As of OS X 10.10 Yosemite, Spotlight search is completely redesigned. Instead of it acting as a drop-down menu, it is now is located in the center of the screen. It does everything the previous version does and more, such as searching Wikipedia, Maps, and other sources.
A search tool also named Spotlight has been included on iOS (formerly iPhone OS) products since version 3.0. The feature helps users search contacts, mail metadata, calendars, media and other content. Compared to Spotlight on Mac OS X, the iOS search ability is limited. The Spotlight screen is opened with a finger-flick to the right from the primary home screen, or, as of iOS 7, by pulling down on any of the home screens.
The feature was announced in March 2009 and released with iOS 3.0 in June 2009. The release of iOS 4.0 included the ability to search text messages. In iOS 6, the folder that an application is inside of is now shown (if applicable). Since the Introduction of iOS 7, Spotlight no longer has its own dedicated page, but is accessible by pulling down on the middle of any Homescreen.
By default Spotlight sends all entered queries and location information to Apple. The data is accompanied by a unique identifying code, which Apple alleges to rotate every 15 minutes to a new identifier. In response to privacy concerns, Apple has stated that they do not use the data to create profiles of their users, and that query and location information is only shared with their partner, Bing, under a strict contract which prohibits the information from being used for advertising purposes. Additionally, Apple has stated that while Spotlight seeks to obscure exact locations, the information is typically more precise in densely populated areas and less so in sparse ones.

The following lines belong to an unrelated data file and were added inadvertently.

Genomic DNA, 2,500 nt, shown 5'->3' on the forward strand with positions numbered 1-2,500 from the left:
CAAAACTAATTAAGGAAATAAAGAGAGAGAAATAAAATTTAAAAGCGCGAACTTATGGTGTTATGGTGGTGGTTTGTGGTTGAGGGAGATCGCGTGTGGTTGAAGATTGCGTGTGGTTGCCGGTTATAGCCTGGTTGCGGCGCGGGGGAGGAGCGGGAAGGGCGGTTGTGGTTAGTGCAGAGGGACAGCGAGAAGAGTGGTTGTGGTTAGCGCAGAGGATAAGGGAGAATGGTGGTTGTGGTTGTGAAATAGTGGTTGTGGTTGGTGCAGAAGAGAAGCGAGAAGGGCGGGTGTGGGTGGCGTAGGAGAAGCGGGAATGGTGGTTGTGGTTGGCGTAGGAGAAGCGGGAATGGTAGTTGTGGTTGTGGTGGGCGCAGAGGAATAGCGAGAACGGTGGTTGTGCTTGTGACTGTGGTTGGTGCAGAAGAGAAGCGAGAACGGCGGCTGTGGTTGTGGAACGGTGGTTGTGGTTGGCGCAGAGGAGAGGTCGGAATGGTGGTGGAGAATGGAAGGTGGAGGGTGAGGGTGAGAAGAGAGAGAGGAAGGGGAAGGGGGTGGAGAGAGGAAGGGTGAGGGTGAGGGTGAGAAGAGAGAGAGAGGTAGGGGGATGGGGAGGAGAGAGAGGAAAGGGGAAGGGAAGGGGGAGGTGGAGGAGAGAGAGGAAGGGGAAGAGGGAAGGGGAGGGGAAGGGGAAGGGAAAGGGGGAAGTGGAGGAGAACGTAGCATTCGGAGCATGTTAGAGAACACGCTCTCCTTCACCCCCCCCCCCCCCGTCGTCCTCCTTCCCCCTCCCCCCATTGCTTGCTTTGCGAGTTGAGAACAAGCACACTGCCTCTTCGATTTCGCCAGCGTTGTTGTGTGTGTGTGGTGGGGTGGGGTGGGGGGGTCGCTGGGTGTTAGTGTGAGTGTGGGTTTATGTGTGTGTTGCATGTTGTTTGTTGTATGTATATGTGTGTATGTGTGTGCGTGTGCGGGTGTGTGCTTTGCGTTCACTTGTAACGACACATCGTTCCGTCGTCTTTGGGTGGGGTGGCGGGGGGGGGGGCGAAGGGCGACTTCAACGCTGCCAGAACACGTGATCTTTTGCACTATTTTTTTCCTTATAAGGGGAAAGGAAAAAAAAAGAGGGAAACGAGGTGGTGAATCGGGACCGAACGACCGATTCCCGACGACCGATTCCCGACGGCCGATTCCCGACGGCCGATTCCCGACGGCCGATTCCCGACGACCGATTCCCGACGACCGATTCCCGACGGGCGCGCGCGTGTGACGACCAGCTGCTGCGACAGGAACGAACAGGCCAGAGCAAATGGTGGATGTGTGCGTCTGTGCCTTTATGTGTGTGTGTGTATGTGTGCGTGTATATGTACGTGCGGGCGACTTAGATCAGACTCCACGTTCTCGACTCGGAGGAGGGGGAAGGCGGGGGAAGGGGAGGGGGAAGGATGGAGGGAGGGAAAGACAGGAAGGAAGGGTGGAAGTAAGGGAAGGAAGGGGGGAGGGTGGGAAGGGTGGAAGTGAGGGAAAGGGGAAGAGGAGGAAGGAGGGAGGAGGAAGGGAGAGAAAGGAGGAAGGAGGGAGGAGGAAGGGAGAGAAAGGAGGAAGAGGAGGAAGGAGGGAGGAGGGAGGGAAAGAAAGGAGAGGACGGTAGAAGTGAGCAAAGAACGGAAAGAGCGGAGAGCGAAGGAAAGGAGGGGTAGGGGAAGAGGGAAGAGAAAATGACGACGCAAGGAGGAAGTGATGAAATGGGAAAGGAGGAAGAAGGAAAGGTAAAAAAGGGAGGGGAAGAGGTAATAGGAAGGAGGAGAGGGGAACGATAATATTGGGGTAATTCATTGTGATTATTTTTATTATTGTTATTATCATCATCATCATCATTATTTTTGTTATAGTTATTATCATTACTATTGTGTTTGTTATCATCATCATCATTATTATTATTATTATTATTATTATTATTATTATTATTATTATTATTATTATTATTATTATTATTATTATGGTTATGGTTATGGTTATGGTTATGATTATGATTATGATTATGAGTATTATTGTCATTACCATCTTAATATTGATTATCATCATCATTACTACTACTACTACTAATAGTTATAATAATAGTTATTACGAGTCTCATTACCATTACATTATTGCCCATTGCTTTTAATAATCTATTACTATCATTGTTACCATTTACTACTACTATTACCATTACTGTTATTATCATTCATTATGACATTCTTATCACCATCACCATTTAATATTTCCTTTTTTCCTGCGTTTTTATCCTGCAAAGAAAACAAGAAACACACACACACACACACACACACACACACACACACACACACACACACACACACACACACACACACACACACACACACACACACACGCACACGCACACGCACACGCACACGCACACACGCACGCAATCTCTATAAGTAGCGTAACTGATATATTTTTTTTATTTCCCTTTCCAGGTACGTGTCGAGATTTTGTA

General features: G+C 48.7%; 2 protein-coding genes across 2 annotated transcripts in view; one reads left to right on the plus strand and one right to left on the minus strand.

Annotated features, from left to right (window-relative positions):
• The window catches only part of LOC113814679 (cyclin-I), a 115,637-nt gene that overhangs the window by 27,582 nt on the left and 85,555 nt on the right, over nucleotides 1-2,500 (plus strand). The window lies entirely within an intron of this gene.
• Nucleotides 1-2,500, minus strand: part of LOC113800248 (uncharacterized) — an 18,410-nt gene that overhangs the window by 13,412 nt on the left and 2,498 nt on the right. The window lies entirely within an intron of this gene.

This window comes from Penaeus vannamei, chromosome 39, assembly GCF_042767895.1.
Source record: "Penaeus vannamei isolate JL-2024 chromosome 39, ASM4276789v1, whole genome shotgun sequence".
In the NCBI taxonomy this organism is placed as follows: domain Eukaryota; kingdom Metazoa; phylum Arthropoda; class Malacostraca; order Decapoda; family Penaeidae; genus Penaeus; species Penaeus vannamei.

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Spotlight searches the contents inside documents and information about those documents, or metadata
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- "Can't connect via SMB".
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iPhone Spotlight doesn't search the full content of every file on your phone
- "Apple - iOS 8 - Spotlight". Apple. Apple. 2014. Retrieved September 17, 2014.
- Ashkan Soltani and Craig Timberg (October 20, 2014). "Apple’s Mac computers can automatically collect your location information". The Washington Post. Retrieved February 24, 2015.